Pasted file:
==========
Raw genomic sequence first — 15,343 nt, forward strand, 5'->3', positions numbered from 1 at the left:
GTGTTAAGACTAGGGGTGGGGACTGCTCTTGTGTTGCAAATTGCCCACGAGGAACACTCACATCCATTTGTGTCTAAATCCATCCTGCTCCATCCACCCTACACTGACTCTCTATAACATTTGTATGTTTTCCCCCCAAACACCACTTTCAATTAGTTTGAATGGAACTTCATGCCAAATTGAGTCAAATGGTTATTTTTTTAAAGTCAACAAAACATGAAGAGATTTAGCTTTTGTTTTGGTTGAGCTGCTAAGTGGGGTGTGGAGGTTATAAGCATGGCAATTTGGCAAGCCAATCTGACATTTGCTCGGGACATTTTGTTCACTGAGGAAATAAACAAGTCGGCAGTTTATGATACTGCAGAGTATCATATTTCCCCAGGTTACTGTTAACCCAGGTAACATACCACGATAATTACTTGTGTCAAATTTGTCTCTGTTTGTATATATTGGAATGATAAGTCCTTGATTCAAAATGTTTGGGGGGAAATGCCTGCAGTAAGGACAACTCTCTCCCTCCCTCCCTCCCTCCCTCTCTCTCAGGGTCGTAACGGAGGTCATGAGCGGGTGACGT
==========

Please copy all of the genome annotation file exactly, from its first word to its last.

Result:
Raw genomic sequence first — 15,343 nt, forward strand, 5'->3', positions numbered from 1 at the left:
GTGTTAAGACTAGGGGTGGGGACTGCTCTTGTGTTGCAAATTGCCCACGAGGAACACTCACATCCATTTGTGTCTAAATCCATCCTGCTCCATCCACCCTACACTGACTCTCTATAACATTTGTATGTTTTCCCCCCAAACACCACTTTCAATTAGTTTGAATGGAACTTCATGCCAAATTGAGTCAAATGGTTATTTTTTTAAAGTCAACAAAACATGAAGAGATTTAGCTTTTGTTTTGGTTGAGCTGCTAAGTGGGGTGTGGAGGTTATAAGCATGGCAATTTGGCAAGCCAATCTGACATTTGCTCGGGACATTTTGTTCACTGAGGAAATAAACAAGTCGGCAGTTTATGATACTGCAGAGTATCATATTTCCCCAGGTTACTGTTAACCCAGGTAACATACCACGATAATTACTTGTGTCAAATTTGTCTCTGTTTGTATATATTGGAATGATAAGTCCTTGATTCAAAATGTTTGGGGGGAAATGCCTGCAGTAAGGACAACTCTCTCCCTCCCTCCCTCCCTCCCTCTCTCTCAGGGTCGTAACGGAGGTCATGAGCGGGTGACGT